Customs Clearance Stories from the Gallagher Archives. 

What happens when you import dirt?

We would like to warn you of a problem that can seem quite small but can become quite serious.

To you and me, dirt is a nuisance.  We have to be careful not to track it into our homes, and when we accidentally do track it in we must clean up our mess – but that usually isn’t too big of a deal.  Dirt happens.

Internationally, dirt is a big deal, and cleaning it up is an even bigger deal. Let me give you an example: we had a container of household goods that arrived in the port of Oakland, California destined for an inland city.  Before it could move, U.S. Customs in Oakland designated the shipment for an intensive exam.  The container was moved to an exam site.  A complete and thorough examination of the contents of the container was performed.

In the course of the exam, Customs found one pair of shoes that had dirt on the soles.  They put an immediate “hold” on the shipment and issued an Emergency Action Notice, requiring the dirt to be removed.  However, it is not as simple as running the shoes under a faucet!  Neither could the shoes be simply tossed into the garbage.  No — Customs required the shoes to be cleaned by a company that specializes in sterilizing the dirt and removing it.  Once the cleaning was completed, Customs signed the release allowing the container to move on to its inland destination.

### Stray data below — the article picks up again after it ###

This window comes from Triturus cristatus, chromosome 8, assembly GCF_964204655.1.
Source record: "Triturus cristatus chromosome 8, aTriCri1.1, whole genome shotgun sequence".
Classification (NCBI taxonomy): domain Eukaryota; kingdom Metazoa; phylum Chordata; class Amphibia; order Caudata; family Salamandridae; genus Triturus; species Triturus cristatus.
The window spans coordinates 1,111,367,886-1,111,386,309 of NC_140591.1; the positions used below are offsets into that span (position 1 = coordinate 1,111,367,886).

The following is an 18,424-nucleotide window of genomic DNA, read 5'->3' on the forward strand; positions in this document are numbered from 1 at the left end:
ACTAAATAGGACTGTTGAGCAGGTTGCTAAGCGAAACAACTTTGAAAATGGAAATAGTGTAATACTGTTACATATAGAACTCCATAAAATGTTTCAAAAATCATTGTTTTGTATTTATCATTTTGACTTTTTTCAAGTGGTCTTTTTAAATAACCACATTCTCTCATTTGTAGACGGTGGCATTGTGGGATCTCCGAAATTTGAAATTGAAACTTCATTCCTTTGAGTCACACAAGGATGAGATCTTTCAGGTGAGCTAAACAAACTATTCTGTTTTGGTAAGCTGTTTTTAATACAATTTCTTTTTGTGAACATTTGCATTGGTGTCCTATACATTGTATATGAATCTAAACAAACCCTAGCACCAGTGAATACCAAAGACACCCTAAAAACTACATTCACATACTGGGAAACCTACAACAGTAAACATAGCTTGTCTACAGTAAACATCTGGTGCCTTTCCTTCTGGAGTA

The cost of this problem was extremely high.  Here are the costs incurred:

Intensive exam:          $1500.00

Sterile cleaning:         $  400.00

Container detention:  $  500.00

This made the pair of shoes in this container some of the most expensive shoes on record!

This could happen at any port of entry.  We encourage you to warn your shippers to ensure that no dirt is found on any of their products.  The most likely places where dirt can be found are:  shoes, vehicles, bicycles, toys, etc.  A word of caution could save a whole lot of expense in the future.